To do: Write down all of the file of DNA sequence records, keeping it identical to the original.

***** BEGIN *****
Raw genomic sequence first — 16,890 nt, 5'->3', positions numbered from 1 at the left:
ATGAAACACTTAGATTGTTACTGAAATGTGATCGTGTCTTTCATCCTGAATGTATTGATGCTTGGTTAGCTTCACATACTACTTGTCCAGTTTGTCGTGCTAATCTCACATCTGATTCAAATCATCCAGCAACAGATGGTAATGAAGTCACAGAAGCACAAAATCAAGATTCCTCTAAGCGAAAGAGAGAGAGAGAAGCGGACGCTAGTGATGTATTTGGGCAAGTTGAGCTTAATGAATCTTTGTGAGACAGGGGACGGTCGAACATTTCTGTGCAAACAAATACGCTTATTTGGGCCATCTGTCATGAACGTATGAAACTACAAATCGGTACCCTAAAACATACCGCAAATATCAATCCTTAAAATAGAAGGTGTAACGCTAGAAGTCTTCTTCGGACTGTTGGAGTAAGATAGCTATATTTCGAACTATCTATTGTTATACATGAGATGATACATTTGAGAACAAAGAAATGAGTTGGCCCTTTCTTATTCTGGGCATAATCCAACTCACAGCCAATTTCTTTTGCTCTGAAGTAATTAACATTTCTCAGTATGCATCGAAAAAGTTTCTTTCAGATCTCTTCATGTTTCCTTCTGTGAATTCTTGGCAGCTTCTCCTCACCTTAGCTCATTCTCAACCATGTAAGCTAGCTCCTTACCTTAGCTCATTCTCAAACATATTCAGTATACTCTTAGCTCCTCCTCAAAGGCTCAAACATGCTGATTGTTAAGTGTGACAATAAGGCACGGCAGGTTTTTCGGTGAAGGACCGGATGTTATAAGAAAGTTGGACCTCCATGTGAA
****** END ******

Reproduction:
Raw genomic sequence first — 16,890 nt, 5'->3', positions numbered from 1 at the left:
ATGAAACACTTAGATTGTTACTGAAATGTGATCGTGTCTTTCATCCTGAATGTATTGATGCTTGGTTAGCTTCACATACTACTTGTCCAGTTTGTCGTGCTAATCTCACATCTGATTCAAATCATCCAGCAACAGATGGTAATGAAGTCACAGAAGCACAAAATCAAGATTCCTCTAAGCGAAAGAGAGAGAGAGAAGCGGACGCTAGTGATGTATTTGGGCAAGTTGAGCTTAATGAATCTTTGTGAGACAGGGGACGGTCGAACATTTCTGTGCAAACAAATACGCTTATTTGGGCCATCTGTCATGAACGTATGAAACTACAAATCGGTACCCTAAAACATACCGCAAATATCAATCCTTAAAATAGAAGGTGTAACGCTAGAAGTCTTCTTCGGACTGTTGGAGTAAGATAGCTATATTTCGAACTATCTATTGTTATACATGAGATGATACATTTGAGAACAAAGAAATGAGTTGGCCCTTTCTTATTCTGGGCATAATCCAACTCACAGCCAATTTCTTTTGCTCTGAAGTAATTAACATTTCTCAGTATGCATCGAAAAAGTTTCTTTCAGATCTCTTCATGTTTCCTTCTGTGAATTCTTGGCAGCTTCTCCTCACCTTAGCTCATTCTCAACCATGTAAGCTAGCTCCTTACCTTAGCTCATTCTCAAACATATTCAGTATACTCTTAGCTCCTCCTCAAAGGCTCAAACATGCTGATTGTTAAGTGTGACAATAAGGCACGGCAGGTTTTTCGGTGAAGGACCGGATGTTATAAGAAAGTTGGACCTCCATGTGAA